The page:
http://www.whitehouse.gov/sites/default/files/microsites/ceq/2011_national_action_plan.pdf .


U.S. Department of the Interior Releases Report: Strengthening the Scientific Understanding of Climate Change Impacts on Freshwater Resources of the United States

This report assesses the status of scientific information available to help understand the impacts of climate change and other stressors on U.S. freshwater resources and calls for modernization of systems to help monitor and sustain water supplies.  The report also reviews the state of existing science and identifies strategies for improving systems to collect climate-related data and water monitoring information. The improvements are intended to help water managers predict, respond and adapt to the effects of climate change on the nation's freshwater supplies so that they can help ensure adequate water quantity and quality.  The report was prepared by a federal interagency panel led by the U.S. Geological Survey and in conjunction with the Council on Environmental Quality, the Office of Science and Technology Policy, and the National Oceanic and Atmospheric Administration.  To view the full report, visit:

http://www.doi.gov/news/pressreleases/loader.cfm?csModule=security/getfile&pageid=260567 .


Other News

Ceres Develops New Tool - The Ceres Aqua Gauge: A Framework for 21st Century Water Risk Management

The Aqua Gauge introduces a new framework and tool for assessing corporate water risk management. The tool was developed through collaboration with the World Business Council for Sustainable Development, Irbaris, and IRRC Institute in consultation with representatives from over 50 financial institutions, companies, and NGOs.  The Ceres Aqua GaugeTM builds on the Ceres Roadmap for Sustainability, and focuses on governance and management, stakeholder engagement and disclosure.  This flexible Excel-based tool allows investors to score a company's water management activities against detailed definitions of leading practice.  The tool also benefits companies by giving them a resource to inform and strengthen their own water management strategies.  Designed to enable both rapid and more comprehensive analysis, the Aqua Gauge gives investors the option to assess the company against a short list - or "Quick Gauge" - of core management practices appropriate to the company's risk prof!
 ile as well as assessing a comprehensive set of corporate-level practices that provide a more detailed picture of the company's water management approach.  To learn more and to download the tool, visit: http://www.ceres.org/issues/water/aqua-gauge/aqua-gauge .


Syracuse University to Host Growing Green Infrastructure in New York on November 16 - 17, 2011 in Syracuse, NY

This two-day series of events consists of professional development trainings, tours of green infrastructure sites, and a full-day conference on November 17, 2011 with panels, speakers and sessions on green infrastructure in the Northeast.  Additional information and registration is available at: http://efc.syracusecoe.org/efc/events.html?skuvar=32 .


California Governor Plans Climate Conference in San Francisco, CA on December 15, 2011

Climate change impacts and adaptation strategies will be the focus of a conference that California Governor Jerry Brown has planned for December 15, 2011 in San Francisco. The California Natural Resources Agency is expected to unveil the agenda for the program, which will be held at the California Academy of Sciences next week. In 2009, the agency released a climate adaptation strategy for the state summarizing potential climate impacts and recommending steps the state can take to manage those threats. More recently, the agency and the California Energy Commission released a web-based climate change adaptation tool, Cal-Adapt, local planning agencies, governments, and the public can use to identify potential climate change risks in specific areas of the state. Cal-Adapt is available at: http://cal-adapt.org .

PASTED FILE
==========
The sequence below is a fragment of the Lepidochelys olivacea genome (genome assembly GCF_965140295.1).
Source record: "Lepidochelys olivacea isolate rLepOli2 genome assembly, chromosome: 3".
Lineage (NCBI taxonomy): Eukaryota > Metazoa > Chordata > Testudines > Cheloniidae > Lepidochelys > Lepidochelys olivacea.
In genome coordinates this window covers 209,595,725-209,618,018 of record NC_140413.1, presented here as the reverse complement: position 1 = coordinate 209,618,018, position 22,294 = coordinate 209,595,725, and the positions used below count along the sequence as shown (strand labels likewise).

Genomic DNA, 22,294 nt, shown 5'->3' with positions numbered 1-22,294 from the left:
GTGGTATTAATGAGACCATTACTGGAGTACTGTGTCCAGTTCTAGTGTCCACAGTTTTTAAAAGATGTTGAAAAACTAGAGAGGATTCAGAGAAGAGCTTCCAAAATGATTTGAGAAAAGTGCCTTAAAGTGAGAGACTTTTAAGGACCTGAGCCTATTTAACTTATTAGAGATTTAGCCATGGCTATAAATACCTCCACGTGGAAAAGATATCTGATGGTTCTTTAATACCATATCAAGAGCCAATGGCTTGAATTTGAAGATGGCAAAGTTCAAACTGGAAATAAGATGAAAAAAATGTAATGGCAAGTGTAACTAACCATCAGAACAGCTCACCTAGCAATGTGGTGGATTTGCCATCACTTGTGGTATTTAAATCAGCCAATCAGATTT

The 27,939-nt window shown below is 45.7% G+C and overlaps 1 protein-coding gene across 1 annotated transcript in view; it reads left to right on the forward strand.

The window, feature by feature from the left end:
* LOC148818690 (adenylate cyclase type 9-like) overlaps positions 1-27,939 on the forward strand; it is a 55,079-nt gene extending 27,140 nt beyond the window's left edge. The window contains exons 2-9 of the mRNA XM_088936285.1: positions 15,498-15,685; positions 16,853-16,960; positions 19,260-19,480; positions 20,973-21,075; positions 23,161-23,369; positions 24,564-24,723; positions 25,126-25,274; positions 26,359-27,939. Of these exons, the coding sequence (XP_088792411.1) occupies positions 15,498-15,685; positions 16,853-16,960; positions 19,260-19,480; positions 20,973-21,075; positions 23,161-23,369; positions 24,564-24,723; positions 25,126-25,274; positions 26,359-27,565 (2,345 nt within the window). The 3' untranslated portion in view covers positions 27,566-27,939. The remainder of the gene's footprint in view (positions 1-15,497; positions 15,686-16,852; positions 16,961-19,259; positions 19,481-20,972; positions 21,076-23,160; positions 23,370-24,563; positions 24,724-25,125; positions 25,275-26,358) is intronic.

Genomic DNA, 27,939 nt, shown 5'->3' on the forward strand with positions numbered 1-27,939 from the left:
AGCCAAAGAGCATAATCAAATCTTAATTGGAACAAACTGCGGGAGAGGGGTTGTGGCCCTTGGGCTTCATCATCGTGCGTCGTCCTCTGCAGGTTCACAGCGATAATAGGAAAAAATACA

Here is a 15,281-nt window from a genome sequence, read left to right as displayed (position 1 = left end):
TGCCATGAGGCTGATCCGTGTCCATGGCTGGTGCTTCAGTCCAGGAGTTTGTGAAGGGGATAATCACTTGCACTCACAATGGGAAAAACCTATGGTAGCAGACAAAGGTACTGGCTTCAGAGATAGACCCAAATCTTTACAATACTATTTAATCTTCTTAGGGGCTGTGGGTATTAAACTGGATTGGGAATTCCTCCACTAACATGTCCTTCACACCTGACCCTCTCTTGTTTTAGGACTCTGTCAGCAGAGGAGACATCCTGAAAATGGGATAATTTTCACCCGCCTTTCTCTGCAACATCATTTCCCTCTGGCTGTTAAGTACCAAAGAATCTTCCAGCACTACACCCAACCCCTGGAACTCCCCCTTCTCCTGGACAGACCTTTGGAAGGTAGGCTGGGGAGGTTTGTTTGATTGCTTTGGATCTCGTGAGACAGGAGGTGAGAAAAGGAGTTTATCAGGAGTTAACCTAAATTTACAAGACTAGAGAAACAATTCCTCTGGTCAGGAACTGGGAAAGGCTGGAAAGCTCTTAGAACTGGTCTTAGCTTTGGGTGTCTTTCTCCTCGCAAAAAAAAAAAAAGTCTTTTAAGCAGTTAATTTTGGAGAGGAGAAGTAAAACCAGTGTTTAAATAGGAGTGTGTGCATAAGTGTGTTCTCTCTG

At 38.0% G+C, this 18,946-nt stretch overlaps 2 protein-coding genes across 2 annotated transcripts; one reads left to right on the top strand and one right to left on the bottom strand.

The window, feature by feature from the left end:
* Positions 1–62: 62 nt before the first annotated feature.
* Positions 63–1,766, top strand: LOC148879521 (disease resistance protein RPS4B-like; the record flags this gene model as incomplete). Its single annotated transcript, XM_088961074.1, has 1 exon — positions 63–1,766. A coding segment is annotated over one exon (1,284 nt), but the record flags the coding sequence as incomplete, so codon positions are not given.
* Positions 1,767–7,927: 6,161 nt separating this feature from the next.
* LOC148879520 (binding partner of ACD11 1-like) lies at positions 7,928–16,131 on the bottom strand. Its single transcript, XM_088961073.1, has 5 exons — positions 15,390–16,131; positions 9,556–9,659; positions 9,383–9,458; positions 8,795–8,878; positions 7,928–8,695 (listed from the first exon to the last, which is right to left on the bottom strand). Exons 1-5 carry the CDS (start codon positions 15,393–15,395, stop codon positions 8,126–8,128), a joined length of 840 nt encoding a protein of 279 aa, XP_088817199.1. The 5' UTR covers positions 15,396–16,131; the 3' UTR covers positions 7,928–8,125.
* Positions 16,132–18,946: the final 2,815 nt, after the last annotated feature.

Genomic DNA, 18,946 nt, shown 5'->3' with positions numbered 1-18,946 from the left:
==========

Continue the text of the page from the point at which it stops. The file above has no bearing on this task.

National Academies to Host Workshop: A National Strategy for Advancing Climate Modeling April 27 - 28, 2011 at the National Center for Atmospheric Research in Boulder, Colorado

Climate models are the foundation for understanding and projecting climate and climate-related changes and are thus critical tools for supporting climate-related decision making. This workshop will discuss developing a national strategy for advancing climate modeling over the next 10-20 years and will draw upon input from leaders within the community to deeply understand these challenges and to gather ideas for how to begin to face them.  If you are interested in attending the sessions that are open to the public or would like more information, visit:
http://www8.nationalacademies.org/cp/meetingview.aspx?MeetingId=5024 .
  
________________________________________
EPA Climate Change and Water News is produced by the United States Environmental Protection Agency (US EPA). For more information on EPA's climate change activities, visit http://epa.gov/climatechange.  For an overview of climate change and water issues, visit http://www.epa.gov/ow/climatechange.

***********************************************
Enviro-News is a service of the Water Quality
Information Center at the National Agricultural
Library.  The center's Web site is at
http://www.nal.usda.gov/wqic/.

The Enviro-News list facilitates information exchange.
Inclusion of an item in Enviro-News does not imply
United States Department of Agriculture(USDA) agreement,
nor does USDA attest to the accuracy or completeness of
the item. See
http://www.nal.usda.gov/wqic/environews.shtml#disclaimer
You can contact the list owner at
owner-Enviro-News@ars.usda.gov.